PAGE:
Israel said Tuesday it shot down a Syrian warplane over the Israeli-controlled Golan Heights along the Israeli-Syrian border. The Syrian Observatory for Human Rights, a London-based activist group, said the Syrian fighter jet had been targeting something  near the Syrian town of Quneitra, site of the only Israel-Syria border crossing. The pilot escaped by parachute, it said.

    Some context: Syria's government and rebels are locked in a roughly three-year civil war, and rebels seized the Syrian side of the
    Quneitra crossing in late August. Rebels have been trying to  dislodge Syrian government forces from their last two strongholds in the area, the Observatory said.
  • Source: Khorasan was plotting attacks against U.S., West

    Some context about why the U.S. struck the al-Qaeda-linked Khorasan group as well as ISIS on Tuesday: Khorasan was actively plotting against a U.S. homeland target and Western targets, a senior U.S. official told CNN's Barbara Starr on Tuesday.

    Khorasan operatives were coming closer to the "end of their planning," and the threat was "imminent," the official said. The United States hoped for an element of surprise by mixing strikes against the Khorasan group with strikes against ISIS targets, according to the source. Further details about Khorasan's plans weren't immediately available.

  • Obama to speak about airstrikes

    Expect President Obama to make a statement this morning about the U.S. strikes against ISIS and Khorasan in Syria, a White House official says. We don't have the exact time, but Obama is expected to talk before he leaves Washington at 10:20 a.m. ET for New York, where he is to address the U.N. General Assembly later in the week.
  • Syria was told of airstrike plan, U.S. source says

    The Syrian regime was notified of the U.
    S. plan to take direct action against ISIS inside Syria, a senior State Department official told CNN's Jim Sciutto on Tuesday. The United States did not seek the regime's permission, nor did it coordinate with the Syrian government, the source said, adding that Secretary of State John Kerry did not send a letter to the regime.

    On state-run media, Syria said its U.
    N. representative was informed Monday that the U.S. and some of its allies would target ISIS. Syria also said its foreign minister "received a letter from his American counterpart delivered by the Iraqi foreign minister which informed him that 'the U.S. will target the positions of the ISIS terrorist organization, some of which are in Syria.' "
  • The ISIS and Khorasan airstrikes: A recap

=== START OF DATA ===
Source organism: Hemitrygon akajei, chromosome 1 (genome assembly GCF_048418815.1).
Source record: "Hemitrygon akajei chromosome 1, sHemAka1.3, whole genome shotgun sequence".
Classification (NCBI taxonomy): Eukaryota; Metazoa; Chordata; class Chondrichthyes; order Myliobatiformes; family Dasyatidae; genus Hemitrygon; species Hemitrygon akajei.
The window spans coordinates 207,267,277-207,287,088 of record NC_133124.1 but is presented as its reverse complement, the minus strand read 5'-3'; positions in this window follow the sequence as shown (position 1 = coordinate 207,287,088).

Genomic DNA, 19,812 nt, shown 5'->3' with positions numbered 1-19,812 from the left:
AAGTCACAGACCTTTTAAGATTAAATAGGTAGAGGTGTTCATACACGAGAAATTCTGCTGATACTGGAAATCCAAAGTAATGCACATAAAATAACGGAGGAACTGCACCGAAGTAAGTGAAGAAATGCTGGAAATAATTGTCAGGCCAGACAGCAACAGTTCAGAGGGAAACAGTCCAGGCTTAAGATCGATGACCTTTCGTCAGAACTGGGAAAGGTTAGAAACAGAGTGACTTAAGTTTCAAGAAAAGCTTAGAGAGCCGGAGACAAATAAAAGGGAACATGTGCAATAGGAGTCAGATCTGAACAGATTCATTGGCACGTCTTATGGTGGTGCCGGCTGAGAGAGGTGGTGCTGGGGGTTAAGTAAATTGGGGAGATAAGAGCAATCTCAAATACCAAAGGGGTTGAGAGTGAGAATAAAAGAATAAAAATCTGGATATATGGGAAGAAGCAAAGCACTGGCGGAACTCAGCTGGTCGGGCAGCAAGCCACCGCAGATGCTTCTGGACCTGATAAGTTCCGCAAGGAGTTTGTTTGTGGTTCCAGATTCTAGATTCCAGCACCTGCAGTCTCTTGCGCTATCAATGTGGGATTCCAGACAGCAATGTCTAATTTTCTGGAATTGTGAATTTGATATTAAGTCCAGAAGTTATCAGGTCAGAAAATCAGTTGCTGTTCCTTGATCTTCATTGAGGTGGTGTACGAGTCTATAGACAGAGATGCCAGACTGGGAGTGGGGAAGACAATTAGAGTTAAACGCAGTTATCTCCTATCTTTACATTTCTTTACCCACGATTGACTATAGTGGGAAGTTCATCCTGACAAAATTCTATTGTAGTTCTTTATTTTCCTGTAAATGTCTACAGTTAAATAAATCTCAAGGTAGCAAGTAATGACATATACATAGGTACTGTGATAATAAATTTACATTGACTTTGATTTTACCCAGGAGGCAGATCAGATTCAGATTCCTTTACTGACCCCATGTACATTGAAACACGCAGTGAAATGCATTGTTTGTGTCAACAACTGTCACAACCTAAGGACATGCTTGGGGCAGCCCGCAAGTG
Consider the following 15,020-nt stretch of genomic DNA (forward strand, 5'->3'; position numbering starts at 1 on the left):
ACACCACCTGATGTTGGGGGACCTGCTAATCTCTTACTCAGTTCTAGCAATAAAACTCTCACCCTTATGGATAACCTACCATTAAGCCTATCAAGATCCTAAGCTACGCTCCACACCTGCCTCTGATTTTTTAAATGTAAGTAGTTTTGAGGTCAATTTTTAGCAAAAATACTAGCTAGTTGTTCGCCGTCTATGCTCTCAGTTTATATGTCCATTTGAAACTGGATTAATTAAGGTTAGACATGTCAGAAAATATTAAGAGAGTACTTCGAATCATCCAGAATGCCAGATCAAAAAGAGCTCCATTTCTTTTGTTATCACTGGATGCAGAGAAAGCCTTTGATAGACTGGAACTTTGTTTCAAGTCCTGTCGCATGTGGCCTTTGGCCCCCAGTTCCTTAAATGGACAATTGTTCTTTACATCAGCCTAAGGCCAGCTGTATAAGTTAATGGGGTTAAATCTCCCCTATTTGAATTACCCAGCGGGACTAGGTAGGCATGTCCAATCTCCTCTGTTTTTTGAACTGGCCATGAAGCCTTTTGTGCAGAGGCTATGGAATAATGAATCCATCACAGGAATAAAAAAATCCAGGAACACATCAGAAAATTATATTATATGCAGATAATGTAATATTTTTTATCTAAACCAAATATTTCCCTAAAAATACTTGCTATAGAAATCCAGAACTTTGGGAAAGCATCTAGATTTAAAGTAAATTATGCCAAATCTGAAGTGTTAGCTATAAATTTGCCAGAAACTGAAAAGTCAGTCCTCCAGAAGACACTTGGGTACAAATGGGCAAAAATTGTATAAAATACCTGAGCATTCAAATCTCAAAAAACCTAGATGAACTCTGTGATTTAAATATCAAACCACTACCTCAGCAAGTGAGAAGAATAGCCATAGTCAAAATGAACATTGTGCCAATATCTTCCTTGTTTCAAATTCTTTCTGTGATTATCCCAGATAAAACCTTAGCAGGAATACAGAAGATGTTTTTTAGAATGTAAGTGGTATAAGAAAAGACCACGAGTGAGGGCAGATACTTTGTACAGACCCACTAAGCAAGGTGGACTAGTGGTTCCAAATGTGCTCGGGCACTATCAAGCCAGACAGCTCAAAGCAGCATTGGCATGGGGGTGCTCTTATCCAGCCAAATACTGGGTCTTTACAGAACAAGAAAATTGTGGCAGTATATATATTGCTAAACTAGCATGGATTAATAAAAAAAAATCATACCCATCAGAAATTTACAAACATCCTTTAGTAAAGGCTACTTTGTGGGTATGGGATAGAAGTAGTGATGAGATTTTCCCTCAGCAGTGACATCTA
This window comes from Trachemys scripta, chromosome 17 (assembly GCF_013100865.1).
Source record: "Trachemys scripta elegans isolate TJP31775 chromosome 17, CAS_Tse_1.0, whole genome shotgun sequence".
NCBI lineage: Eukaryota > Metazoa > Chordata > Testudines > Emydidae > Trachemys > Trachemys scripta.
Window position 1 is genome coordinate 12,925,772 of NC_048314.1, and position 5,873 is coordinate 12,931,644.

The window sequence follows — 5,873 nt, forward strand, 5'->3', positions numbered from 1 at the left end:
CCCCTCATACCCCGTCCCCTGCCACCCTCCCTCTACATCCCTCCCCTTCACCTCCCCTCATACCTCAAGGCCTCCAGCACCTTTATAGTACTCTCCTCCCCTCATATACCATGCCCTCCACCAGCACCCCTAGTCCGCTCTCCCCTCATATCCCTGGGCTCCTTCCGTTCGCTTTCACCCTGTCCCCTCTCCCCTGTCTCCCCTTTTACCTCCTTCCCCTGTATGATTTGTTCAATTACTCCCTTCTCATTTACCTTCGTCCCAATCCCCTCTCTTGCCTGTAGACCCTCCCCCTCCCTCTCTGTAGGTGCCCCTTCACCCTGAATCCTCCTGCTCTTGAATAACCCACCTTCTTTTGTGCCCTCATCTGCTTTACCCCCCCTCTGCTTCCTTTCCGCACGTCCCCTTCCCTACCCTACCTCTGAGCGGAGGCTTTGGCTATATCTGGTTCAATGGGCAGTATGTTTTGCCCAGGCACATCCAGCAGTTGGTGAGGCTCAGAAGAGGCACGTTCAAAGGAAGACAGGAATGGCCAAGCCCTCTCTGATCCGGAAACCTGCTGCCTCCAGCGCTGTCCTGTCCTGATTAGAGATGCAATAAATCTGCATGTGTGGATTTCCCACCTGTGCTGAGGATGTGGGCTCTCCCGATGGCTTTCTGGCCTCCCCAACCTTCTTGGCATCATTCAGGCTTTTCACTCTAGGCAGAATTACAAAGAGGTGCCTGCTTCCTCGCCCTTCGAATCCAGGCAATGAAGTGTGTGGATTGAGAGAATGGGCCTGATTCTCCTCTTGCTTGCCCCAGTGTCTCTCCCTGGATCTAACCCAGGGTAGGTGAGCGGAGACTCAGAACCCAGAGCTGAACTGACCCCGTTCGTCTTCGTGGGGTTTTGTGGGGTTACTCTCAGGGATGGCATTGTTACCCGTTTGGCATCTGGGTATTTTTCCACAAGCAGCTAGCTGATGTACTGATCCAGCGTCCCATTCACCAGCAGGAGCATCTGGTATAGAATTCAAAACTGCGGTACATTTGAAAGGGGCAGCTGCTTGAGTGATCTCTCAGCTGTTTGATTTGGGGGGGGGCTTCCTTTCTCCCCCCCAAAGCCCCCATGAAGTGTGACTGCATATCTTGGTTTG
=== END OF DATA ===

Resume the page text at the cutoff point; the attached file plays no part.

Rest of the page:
Here are highlights of what we know:

    -- The U.S. and some Arab partners struck ISIS targets in Syria overnight, "using a mix of fighter, bomber, remotely piloted aircraft and Tomahawk land attack missiles to conduct 14 strikes," the Pentagon said Tuesday.

    -- The U.S.'s partners in the ISIS strikes were Bahrain, Jordan, Saudi Arabia, Qatar and the United Arab Emirates, the Pentagon said.

    -- The number of casualties in the ISIS strikes was not immediately clear. But U.S. Central Command said the 14 ISIS strikes damaged or destroyed targets including fighters, training compounds, command-and-control facilities, a finance center and supply trucks.

    -- Some of the ISIS targets were in Raqqa, ISIS' declared capital, the Pentagon said. For months, civilians in Raqqa have been living under the harsh rule of ISIS after militants took over their city, which had been one of Syria's most liberal cities.

    -- Separately, the United States conducted eight strikes against the Khorasan group west of Aleppo, Syria, the Pentagon said. Only the U.S. military conducted these strikes, according to the Pentagon.

    -- The United States says the Khorasan group is a network of seasoned al Qaeda veterans focused on conducting attacks against U.S. and Western interests.

    -- As noted in this blog earlier, Khorasan was plotting against a target in the United States and other Western targets, and the threat was "imminent," a senior U.S. official told CNN's Barbara Starr on Tuesday.
  • Obama to speak at 10 a.m. ET

    We know have the time for President Obama's statement at the White House's south lawn: 10 a.m. ET., according to the White House. CNN will carry it live.

    Obama will talk about the U.
    S. strategy against ISIS, a White House official said earlier this morning.